Vascular and renal ultrasound
An ultrasound test creates an image of the inside of the body by emitting high frequency sound waves and receiving the echoes as they bounce off internal structures. Ultrasounds are used commonly on many parts of the body and are frequently used by cardiologists to visualize blood flow throughout the body.
An arterial ultrasound visualizes the blood vessels that conduct blood away from the heart, usually in the arms or legs. The images allow physicians to identify specific areas with plaque build-up, blockages, and aneurysms. You should plan on one hour for this test.
A carotid ultrasound creates an image of the inside walls of the carotid artery. Physicians use this test to detect narrowing of arteries or blockages that may hinder blood flow from your heart to your brain.You should plan on 45 minutes for this test.
A venous ultrasound is designed to detect blood clots or abnormalities within the veins of the arms or legs. The technique allows the physician to locate a blood clot quickly, with little or no discomfort. You should plan on one hour for this test.
Renal doppler ultrasound
A Renal Doppler Ultrasound visualizes the renal arteries that provide blood flow to the kidneys. Physicians use this test to detect narrowing of arteries that may hinder blood flow to your kidneys. You should plan on one hour and 30 minutes for this test.
Noninvasive vascular assessments (NIVAs)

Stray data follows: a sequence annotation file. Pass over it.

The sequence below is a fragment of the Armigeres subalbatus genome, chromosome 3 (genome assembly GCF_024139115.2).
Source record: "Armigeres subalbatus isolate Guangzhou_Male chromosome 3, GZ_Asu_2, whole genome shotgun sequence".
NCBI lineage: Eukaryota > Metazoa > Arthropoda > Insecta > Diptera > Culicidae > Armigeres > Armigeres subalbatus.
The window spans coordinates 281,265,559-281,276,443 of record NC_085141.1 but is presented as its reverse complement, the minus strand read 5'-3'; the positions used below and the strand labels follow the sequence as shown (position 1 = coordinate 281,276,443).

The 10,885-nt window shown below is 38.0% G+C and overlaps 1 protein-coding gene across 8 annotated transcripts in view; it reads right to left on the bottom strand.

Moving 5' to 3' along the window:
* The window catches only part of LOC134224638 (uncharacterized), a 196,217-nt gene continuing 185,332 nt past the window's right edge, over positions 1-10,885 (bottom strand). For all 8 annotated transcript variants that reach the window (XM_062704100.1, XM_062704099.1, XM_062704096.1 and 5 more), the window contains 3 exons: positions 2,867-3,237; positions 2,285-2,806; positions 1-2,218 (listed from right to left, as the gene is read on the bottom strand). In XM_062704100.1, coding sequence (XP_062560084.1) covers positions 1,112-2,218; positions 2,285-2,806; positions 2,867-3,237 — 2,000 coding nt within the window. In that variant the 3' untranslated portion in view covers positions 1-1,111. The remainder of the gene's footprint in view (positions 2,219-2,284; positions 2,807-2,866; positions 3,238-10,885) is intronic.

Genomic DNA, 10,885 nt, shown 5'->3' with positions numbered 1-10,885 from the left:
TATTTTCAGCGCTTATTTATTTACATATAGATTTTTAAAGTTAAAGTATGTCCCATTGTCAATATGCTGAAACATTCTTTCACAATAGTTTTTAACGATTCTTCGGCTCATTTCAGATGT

During this assessment, ultrasound determines how well blood flows through arteries and veins before, during, and after exercise. Prior to the exam, do not eat or drink after midnight to minimize bowel gas. Do not chew gum or smoke the morning of the exam. Smoking can cause limited visualization which may cause your exam to be rescheduled. Please take morning medication with sips of water only.
Carotid duplex scans
Uses ultrasound to create pictures of the arteries in the neck.
General preparation and risks
Patient preparation: No special preparation is necessary for ultrasound testing. However, you may wish to shower or bathe, and refrain from using lotion prior to your appointment, to improve skin contact with the device.
What to expect: The technician, or sonographer, will use a small amount of water-based gel that allows the transducer to glide smoothly on your skin. The gel creates a cool sensation on your skin and the transducer's movement creates light pressure, but you should feel no discomfort during the test.
Risks: There are no risks associated with ultrasound. The procedure involves no radiation and has no side effects. The gel is non-irritating.